When last we left Picard and his band of rogues on the USS Stargazer, he blew up his own ship to keep it out of the hands of the Borg. Rather than just settling for the shortest season of Star Trek in history, Picard wakes up in an alternate universe where the Earth is a fascist empire that delights in genocide of alien races. After verbally sparring with the omnipotent trickster, Q, Picard must assemble his crew and escape this nightmarish reality by journeying to the past to fix the present.
I have a theory that I died last week, went to heaven, and this is the series I get to enjoy every week. While last season of Picard was slow and methodical in its execution, this season has jumped head first into action, adventure, and philosophy. The Picard of last season, the regretful and bitter old man, is gone and we have good old Jean-Luc, a little older, a little wiser, and a little more curmudgeonly.
I cannot write about this episode without mentioning how wonderful it was to see John de Lancie again as Q. In this particular episode de Lancie brings an extra air of danger and hostility to the classic character making old things new again and, of course, he’s just so good at being Q in the first place. The scene with him was perfect, it was tense, it was mysterious, and you can tell that something isn’t quite right about him.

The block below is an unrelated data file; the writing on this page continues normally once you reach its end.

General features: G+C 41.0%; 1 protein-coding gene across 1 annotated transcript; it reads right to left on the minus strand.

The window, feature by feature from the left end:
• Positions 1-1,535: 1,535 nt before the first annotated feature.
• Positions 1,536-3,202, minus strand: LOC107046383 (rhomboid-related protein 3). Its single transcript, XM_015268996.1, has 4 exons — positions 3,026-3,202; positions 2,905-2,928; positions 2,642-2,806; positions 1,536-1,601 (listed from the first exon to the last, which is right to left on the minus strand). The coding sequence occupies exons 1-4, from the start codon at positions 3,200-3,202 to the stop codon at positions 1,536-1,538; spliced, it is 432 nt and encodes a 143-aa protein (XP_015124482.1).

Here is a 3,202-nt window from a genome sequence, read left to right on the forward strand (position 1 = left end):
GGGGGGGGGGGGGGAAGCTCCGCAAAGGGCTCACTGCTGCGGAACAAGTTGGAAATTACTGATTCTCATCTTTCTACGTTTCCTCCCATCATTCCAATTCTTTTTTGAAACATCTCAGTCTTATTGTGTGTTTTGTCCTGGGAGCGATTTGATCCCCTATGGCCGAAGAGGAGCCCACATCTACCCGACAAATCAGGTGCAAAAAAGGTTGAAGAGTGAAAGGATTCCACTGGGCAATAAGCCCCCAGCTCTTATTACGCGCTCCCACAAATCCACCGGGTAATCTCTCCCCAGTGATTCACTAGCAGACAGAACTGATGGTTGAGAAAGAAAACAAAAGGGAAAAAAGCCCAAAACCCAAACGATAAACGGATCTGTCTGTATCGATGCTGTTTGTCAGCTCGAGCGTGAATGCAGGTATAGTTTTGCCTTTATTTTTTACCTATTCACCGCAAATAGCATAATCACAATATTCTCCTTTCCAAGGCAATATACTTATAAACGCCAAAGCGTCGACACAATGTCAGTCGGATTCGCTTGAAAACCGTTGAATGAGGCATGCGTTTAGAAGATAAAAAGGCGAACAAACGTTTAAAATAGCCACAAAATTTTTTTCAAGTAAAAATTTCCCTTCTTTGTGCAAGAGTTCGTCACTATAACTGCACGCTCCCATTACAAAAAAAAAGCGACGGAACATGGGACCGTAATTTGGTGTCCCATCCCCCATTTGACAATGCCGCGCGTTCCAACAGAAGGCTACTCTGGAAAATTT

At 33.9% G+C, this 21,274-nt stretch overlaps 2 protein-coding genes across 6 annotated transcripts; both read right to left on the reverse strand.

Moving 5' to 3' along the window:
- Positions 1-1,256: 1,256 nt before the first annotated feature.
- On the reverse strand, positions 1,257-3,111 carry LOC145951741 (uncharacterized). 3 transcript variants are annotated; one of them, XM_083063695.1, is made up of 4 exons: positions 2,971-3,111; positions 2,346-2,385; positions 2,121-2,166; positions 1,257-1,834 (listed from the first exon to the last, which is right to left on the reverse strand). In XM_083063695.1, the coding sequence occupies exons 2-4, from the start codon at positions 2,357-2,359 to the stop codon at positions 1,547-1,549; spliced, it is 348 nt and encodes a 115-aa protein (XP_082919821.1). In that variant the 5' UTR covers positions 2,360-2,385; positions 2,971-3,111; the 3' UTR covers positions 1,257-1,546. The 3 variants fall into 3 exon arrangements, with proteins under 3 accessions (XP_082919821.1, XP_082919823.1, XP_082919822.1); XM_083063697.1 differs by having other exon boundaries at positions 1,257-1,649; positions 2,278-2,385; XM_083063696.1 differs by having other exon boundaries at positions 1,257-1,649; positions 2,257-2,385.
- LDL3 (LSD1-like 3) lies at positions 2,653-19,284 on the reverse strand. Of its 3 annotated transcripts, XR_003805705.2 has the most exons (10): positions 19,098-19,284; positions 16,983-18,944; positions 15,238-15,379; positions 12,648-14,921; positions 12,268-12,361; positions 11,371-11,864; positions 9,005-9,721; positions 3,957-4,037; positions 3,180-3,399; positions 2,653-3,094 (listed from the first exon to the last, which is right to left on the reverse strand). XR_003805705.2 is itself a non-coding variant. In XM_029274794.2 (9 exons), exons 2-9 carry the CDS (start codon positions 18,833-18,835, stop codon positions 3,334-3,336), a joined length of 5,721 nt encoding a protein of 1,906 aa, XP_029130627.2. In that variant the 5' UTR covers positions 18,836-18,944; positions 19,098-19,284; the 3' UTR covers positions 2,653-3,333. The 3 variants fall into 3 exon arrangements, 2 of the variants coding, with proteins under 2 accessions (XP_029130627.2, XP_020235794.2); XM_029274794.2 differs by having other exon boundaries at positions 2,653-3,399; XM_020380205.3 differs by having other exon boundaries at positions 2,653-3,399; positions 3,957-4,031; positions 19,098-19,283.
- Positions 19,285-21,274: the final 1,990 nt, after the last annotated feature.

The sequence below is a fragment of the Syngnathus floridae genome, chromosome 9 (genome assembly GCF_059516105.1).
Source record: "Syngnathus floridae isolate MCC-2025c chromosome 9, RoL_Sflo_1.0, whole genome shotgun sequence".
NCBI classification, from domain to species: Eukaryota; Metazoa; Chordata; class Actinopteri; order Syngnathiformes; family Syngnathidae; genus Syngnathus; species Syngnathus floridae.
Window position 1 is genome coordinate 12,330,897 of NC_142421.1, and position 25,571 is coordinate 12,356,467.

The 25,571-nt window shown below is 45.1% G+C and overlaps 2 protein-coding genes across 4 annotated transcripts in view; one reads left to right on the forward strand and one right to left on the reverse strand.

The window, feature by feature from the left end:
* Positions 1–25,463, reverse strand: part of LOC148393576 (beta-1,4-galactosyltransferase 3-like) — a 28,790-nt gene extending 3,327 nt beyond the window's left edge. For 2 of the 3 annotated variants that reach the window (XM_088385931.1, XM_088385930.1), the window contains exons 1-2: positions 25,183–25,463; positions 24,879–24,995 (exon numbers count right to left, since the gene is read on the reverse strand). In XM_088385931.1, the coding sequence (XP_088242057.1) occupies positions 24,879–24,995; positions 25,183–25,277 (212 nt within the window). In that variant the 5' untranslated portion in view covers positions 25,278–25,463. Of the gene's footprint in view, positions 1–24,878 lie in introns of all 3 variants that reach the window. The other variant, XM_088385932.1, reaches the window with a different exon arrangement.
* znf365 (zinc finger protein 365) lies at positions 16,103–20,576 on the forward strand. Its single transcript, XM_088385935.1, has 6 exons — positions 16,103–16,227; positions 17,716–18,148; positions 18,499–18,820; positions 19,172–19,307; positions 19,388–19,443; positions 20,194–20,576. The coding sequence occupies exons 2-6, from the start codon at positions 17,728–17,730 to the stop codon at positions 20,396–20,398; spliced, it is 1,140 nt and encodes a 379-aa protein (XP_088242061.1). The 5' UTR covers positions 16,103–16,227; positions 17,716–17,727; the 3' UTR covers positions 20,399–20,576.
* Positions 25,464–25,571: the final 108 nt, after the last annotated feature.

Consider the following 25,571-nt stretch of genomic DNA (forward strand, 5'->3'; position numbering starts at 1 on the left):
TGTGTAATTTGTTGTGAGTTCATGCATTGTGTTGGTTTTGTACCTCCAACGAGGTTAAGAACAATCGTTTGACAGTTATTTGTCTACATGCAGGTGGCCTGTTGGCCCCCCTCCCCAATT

I can’t wait to see more.
“Penance” was an episode that saw the crew thinking on their feet and quickly adapting to new situations on the fly and, perhaps it’s just me, but that is one of my favorite types of stories. Raffi and Elnor, in particular, have such a fun chemistry together and their teamwork is definitely something to marvel at. I also enjoyed the usually irksome Jurati coming up with a cover story for her and Seven of Nine on the fly. Annika Seven Shots was truly inspired.
I also can’t believe it took so long to get Patton Oswald on Star Trek. I want more of this character. Please give us more of Spot 73.
Also, major props to Annie Wersching for her portrayal of the Borg Queen. To take over a character like this after such iconic performances that were given by both Alice Krige and Susanna Thompson must be daunting, but Wersching brings her own spin to the character and creates something new — a Borg Queen who is lost, confused, frustrated, and yet continues to plot and scheme behind her own eyes. Krige and Thompson were scary… Wersching is a completely different type of scary and, given that she is also an uneasy ally, it brings all kinds of dimension and possibility to this Queen.
The unnecessary cliffhanger was eye rolling, but on the whole it was another immensely satisfying and entertaining episode of this series. Star Trek: Picard has blown past all expectations with these first two episodes, virtually assuring that I will be glued to my television for this rest of this season.